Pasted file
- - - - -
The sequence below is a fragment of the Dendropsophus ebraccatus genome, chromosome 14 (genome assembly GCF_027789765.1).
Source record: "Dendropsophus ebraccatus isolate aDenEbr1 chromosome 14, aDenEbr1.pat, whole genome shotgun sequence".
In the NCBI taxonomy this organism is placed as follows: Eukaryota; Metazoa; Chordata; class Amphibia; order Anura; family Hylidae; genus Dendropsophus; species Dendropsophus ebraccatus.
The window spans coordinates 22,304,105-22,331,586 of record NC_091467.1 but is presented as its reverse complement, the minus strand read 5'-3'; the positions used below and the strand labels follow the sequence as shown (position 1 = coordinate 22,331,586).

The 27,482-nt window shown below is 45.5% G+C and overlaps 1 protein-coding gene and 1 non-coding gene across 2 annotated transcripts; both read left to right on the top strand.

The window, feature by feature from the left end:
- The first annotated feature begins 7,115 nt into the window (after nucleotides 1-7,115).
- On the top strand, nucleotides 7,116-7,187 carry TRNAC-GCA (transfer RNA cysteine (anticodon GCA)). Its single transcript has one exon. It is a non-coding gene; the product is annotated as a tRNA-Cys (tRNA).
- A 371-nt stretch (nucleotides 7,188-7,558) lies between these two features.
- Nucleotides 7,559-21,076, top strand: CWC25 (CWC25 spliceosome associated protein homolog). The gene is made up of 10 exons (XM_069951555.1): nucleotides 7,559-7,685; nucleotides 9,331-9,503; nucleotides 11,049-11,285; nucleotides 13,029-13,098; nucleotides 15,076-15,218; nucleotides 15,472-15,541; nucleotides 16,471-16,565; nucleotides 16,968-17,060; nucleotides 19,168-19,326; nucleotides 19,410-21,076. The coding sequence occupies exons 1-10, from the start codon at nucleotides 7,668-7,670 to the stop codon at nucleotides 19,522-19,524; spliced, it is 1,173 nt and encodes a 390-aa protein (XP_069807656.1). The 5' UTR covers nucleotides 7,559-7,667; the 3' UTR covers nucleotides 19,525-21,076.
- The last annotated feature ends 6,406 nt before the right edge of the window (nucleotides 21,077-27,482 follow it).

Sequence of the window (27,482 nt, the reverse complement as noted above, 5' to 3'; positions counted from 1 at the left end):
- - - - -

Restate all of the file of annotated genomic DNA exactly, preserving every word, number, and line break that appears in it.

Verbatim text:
The sequence below is a fragment of the Dendropsophus ebraccatus genome, chromosome 14 (genome assembly GCF_027789765.1).
Source record: "Dendropsophus ebraccatus isolate aDenEbr1 chromosome 14, aDenEbr1.pat, whole genome shotgun sequence".
In the NCBI taxonomy this organism is placed as follows: Eukaryota; Metazoa; Chordata; class Amphibia; order Anura; family Hylidae; genus Dendropsophus; species Dendropsophus ebraccatus.
The window spans coordinates 22,304,105-22,331,586 of record NC_091467.1 but is presented as its reverse complement, the minus strand read 5'-3'; the positions used below and the strand labels follow the sequence as shown (position 1 = coordinate 22,331,586).

The 27,482-nt window shown below is 45.5% G+C and overlaps 1 protein-coding gene and 1 non-coding gene across 2 annotated transcripts; both read left to right on the top strand.

The window, feature by feature from the left end:
- The first annotated feature begins 7,115 nt into the window (after nucleotides 1-7,115).
- On the top strand, nucleotides 7,116-7,187 carry TRNAC-GCA (transfer RNA cysteine (anticodon GCA)). Its single transcript has one exon. It is a non-coding gene; the product is annotated as a tRNA-Cys (tRNA).
- A 371-nt stretch (nucleotides 7,188-7,558) lies between these two features.
- Nucleotides 7,559-21,076, top strand: CWC25 (CWC25 spliceosome associated protein homolog). The gene is made up of 10 exons (XM_069951555.1): nucleotides 7,559-7,685; nucleotides 9,331-9,503; nucleotides 11,049-11,285; nucleotides 13,029-13,098; nucleotides 15,076-15,218; nucleotides 15,472-15,541; nucleotides 16,471-16,565; nucleotides 16,968-17,060; nucleotides 19,168-19,326; nucleotides 19,410-21,076. The coding sequence occupies exons 1-10, from the start codon at nucleotides 7,668-7,670 to the stop codon at nucleotides 19,522-19,524; spliced, it is 1,173 nt and encodes a 390-aa protein (XP_069807656.1). The 5' UTR covers nucleotides 7,559-7,667; the 3' UTR covers nucleotides 19,525-21,076.
- The last annotated feature ends 6,406 nt before the right edge of the window (nucleotides 21,077-27,482 follow it).

Sequence of the window (27,482 nt, the reverse complement as noted above, 5' to 3'; positions counted from 1 at the left end):